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Introducing JET


Playtime, in a business which competes on product innovation, can be enormously beneficial. I don’t mean xboxes and bean-bags, but something closer to pure research. In other words: engineering-led explorations without a clear path for commercialisation. This relies on a level of trust between the business and the engineering department, after all this activity is a de-facto investment, it costs money in direct terms and in indirect terms (lost opportunity of not doing something else). It isn’t always successful, some ideas fail, naturally – but an organisational belief in the importance (or potential returns) of this activity is, well… important. When I look at our current and future product releases, many core technologies we are deploying owe their existence to these roots.

How does this relate to our current discussion? Well, we are launching a new coffee brewer at HOST, which we are pretty excited about. JET is a new platform for us which realises everything we have learned about hot-water management and coffee preparation into what we consider the most precise, energy efficient, and operator-focused system for brewing coffee in the market. The core technology inside has origins in a playtime product, which hasn’t been released to market, the Pillar, as well as a prototype version of our Filtro Shuttle line of brewers that most people would not have seen.

At its core, it is a filter coffee brewer, and you can if you wish, use it in more or less the same way as any other machine (programme a water dispense amount, and press “go” when required). As an aside, you can view our range of coffee brewers on the website. JET can also be deployed with a grinder slave. In this mode, brewer and grinder are first calibrated, the operator/installer sets up the desired coffee to water ratio, and the liquid lost ratio (water absorbed by the coffee in the bed), and thereafter the operator merely asks for the desired beverage amount. The brewer controls the rest, and guides to operator through the required actions.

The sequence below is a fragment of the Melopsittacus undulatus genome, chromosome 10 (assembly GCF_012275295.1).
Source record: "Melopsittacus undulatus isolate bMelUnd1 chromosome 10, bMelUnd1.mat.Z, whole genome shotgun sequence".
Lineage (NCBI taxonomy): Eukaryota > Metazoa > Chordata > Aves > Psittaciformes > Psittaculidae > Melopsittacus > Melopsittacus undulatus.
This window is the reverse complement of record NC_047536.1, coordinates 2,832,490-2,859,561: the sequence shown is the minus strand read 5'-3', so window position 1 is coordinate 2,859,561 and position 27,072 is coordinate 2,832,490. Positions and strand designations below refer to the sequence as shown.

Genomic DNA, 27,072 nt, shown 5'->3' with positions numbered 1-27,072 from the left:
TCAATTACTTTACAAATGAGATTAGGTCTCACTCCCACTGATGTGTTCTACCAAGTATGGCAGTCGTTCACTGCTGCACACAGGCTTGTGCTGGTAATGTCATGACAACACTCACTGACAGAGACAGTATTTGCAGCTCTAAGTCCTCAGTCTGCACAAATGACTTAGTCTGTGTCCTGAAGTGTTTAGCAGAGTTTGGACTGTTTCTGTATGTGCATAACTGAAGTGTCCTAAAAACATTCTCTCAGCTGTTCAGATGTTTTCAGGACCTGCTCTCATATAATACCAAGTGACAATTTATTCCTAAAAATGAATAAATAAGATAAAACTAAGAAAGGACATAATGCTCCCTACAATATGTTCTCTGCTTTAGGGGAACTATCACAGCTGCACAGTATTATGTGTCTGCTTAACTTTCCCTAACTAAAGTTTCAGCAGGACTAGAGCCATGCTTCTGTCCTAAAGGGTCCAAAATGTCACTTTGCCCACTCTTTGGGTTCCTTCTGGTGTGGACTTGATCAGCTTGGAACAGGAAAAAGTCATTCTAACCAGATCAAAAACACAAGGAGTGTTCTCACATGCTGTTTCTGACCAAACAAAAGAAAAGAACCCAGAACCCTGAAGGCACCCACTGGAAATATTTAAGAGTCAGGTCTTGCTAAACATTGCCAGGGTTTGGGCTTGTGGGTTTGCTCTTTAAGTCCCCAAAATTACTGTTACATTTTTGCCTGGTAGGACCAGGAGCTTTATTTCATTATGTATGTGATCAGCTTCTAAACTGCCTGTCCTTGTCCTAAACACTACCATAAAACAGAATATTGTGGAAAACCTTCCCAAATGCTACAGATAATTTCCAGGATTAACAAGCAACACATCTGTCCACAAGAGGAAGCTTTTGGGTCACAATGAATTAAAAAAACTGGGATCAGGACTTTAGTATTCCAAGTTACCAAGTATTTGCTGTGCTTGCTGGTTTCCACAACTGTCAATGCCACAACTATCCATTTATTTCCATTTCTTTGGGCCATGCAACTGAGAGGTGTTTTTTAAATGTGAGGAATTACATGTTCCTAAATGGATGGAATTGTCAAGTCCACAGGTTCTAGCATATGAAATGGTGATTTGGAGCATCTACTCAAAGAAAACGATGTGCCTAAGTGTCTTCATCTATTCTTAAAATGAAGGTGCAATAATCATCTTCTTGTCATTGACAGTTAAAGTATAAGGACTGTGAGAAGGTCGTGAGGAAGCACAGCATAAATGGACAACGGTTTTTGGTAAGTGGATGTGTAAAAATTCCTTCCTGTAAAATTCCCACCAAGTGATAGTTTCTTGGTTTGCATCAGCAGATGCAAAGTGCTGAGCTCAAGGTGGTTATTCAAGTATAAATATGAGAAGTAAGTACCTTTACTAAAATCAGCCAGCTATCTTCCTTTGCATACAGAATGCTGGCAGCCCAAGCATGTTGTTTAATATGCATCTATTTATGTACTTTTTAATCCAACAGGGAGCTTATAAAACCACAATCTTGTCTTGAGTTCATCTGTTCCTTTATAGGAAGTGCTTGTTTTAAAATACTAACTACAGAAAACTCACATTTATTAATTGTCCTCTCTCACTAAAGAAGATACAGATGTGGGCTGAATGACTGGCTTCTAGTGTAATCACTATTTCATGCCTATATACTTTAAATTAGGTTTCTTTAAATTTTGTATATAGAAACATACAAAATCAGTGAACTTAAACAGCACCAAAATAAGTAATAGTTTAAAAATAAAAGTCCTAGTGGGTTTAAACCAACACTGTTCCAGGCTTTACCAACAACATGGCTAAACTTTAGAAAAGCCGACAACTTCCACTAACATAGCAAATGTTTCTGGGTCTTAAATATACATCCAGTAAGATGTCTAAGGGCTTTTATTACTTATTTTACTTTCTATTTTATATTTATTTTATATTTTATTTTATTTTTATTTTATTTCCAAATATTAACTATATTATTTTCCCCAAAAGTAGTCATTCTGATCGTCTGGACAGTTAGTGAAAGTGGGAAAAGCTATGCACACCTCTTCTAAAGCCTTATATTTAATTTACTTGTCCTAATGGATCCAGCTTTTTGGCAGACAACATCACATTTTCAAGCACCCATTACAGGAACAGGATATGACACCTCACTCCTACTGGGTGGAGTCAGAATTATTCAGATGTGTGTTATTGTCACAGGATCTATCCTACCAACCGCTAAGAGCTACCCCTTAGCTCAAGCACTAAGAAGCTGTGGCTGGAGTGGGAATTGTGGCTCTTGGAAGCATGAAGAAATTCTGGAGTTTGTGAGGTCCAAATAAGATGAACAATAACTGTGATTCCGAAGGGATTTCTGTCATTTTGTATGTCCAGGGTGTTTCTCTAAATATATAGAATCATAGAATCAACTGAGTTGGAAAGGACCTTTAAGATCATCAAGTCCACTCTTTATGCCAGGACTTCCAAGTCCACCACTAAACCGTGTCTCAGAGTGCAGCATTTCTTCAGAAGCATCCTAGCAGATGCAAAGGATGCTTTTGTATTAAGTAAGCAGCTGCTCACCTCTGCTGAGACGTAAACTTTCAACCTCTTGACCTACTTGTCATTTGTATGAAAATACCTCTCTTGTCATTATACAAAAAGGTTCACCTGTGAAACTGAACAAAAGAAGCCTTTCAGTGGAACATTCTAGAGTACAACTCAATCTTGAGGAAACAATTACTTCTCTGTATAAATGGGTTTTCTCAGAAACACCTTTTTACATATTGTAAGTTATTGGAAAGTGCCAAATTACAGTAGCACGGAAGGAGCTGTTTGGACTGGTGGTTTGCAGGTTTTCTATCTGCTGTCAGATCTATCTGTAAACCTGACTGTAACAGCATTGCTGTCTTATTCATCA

This small detail, coupled with precise water delivery (temperature and volume), greatly reduces potential for user error, delivering a consistent end-product, whilst also being operationally sympathetic. It also happens to look good, have a small counter footprint, and have low energy consumption.

There are other features and benefits, rather than exhaustively waffling through them, come see for yourself at HOST, touch, feel, brew (have a look at the video at the end of this post).

┬áThe difficult part of this euphoric glimpse at product development, research and innovation is about balance. Marco’s product development model has for a long time has incorporated three main categories:

  1. Strategic / Core: these are the main machines/equipment that make up our range of products
  2. OEM: equipment we make for a specific customer
  3. Playtime / Uber Project: technology/solution focused explorations

Each of these categories has different commercial drivers, varying visibility of return and varying time-cycles of return. As a business, the now or very soon return is often most tantilising, and certainly it is important. The long term vision, of product range development and roadmap tends to be more medium to long-term, but the justification is concrete, the returns are tangible. The playtime stuff generally has little visibility of return, has no guarantee of return, time-scales are completely unknown, risk is high. The danger is that if an organisation doesn’t have a deep belief in this type of investment and a trust in the competencies of those doing the exploring that it just won’t happen. So it’s all about balance – and an imbalance in the other direction is also something to be guarded against.

Finally, it would be remiss to give the impression that all innovation happens in this context. Learnings and discoveries of course potentially materialise in the context of any new product development. There is an argument that the best innovation happens within tightly defined bounds. I see merit in that argument, but the two sides in my mind are different platforms for innovation, a different mindset, both delivering. In my experience, playtime provides a great platform for fundamental changes to core technology, potentially enabling step-changes in form and functionality.

See you at HOST.